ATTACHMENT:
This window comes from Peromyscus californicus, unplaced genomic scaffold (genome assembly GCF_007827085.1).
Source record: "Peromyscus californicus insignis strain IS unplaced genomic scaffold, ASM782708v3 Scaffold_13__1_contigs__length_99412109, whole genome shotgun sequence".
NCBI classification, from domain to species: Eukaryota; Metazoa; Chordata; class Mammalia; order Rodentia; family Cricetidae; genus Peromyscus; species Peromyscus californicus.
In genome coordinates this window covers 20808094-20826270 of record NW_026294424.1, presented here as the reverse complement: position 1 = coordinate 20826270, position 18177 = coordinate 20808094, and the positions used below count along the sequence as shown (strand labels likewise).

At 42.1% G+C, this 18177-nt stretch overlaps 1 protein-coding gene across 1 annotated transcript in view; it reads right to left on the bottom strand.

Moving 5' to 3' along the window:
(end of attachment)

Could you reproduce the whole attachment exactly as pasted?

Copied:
This window comes from Peromyscus californicus, unplaced genomic scaffold (genome assembly GCF_007827085.1).
Source record: "Peromyscus californicus insignis strain IS unplaced genomic scaffold, ASM782708v3 Scaffold_13__1_contigs__length_99412109, whole genome shotgun sequence".
NCBI classification, from domain to species: Eukaryota; Metazoa; Chordata; class Mammalia; order Rodentia; family Cricetidae; genus Peromyscus; species Peromyscus californicus.
In genome coordinates this window covers 20808094-20826270 of record NW_026294424.1, presented here as the reverse complement: position 1 = coordinate 20826270, position 18177 = coordinate 20808094, and the positions used below count along the sequence as shown (strand labels likewise).

At 42.1% G+C, this 18177-nt stretch overlaps 1 protein-coding gene across 1 annotated transcript in view; it reads right to left on the bottom strand.

Moving 5' to 3' along the window: